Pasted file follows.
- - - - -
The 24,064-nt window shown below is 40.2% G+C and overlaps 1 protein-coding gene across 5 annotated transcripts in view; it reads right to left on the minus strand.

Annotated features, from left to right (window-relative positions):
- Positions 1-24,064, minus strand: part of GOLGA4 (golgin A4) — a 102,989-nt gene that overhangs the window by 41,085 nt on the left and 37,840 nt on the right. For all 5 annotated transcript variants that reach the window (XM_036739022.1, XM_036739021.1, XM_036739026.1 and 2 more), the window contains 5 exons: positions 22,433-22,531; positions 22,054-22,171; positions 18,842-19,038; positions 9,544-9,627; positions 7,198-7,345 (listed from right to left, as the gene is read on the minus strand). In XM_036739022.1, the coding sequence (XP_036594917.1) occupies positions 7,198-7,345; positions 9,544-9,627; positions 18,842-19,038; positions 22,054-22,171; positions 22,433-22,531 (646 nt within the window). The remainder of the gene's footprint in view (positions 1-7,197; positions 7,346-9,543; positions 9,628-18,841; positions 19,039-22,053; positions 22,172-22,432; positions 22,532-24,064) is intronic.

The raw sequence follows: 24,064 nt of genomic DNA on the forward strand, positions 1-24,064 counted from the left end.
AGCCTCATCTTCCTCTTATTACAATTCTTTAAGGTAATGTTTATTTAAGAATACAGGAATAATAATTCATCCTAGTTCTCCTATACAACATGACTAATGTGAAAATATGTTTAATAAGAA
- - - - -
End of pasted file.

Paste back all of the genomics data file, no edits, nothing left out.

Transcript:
The 24,064-nt window shown below is 40.2% G+C and overlaps 1 protein-coding gene across 5 annotated transcripts in view; it reads right to left on the minus strand.

Annotated features, from left to right (window-relative positions):
- Positions 1-24,064, minus strand: part of GOLGA4 (golgin A4) — a 102,989-nt gene that overhangs the window by 41,085 nt on the left and 37,840 nt on the right. For all 5 annotated transcript variants that reach the window (XM_036739022.1, XM_036739021.1, XM_036739026.1 and 2 more), the window contains 5 exons: positions 22,433-22,531; positions 22,054-22,171; positions 18,842-19,038; positions 9,544-9,627; positions 7,198-7,345 (listed from right to left, as the gene is read on the minus strand). In XM_036739022.1, the coding sequence (XP_036594917.1) occupies positions 7,198-7,345; positions 9,544-9,627; positions 18,842-19,038; positions 22,054-22,171; positions 22,433-22,531 (646 nt within the window). The remainder of the gene's footprint in view (positions 1-7,197; positions 7,346-9,543; positions 9,628-18,841; positions 19,039-22,053; positions 22,172-22,432; positions 22,532-24,064) is intronic.

The raw sequence follows: 24,064 nt of genomic DNA on the forward strand, positions 1-24,064 counted from the left end.
AGCCTCATCTTCCTCTTATTACAATTCTTTAAGGTAATGTTTATTTAAGAATACAGGAATAATAATTCATCCTAGTTCTCCTATACAACATGACTAATGTGAAAATATGTTTAATAAGAA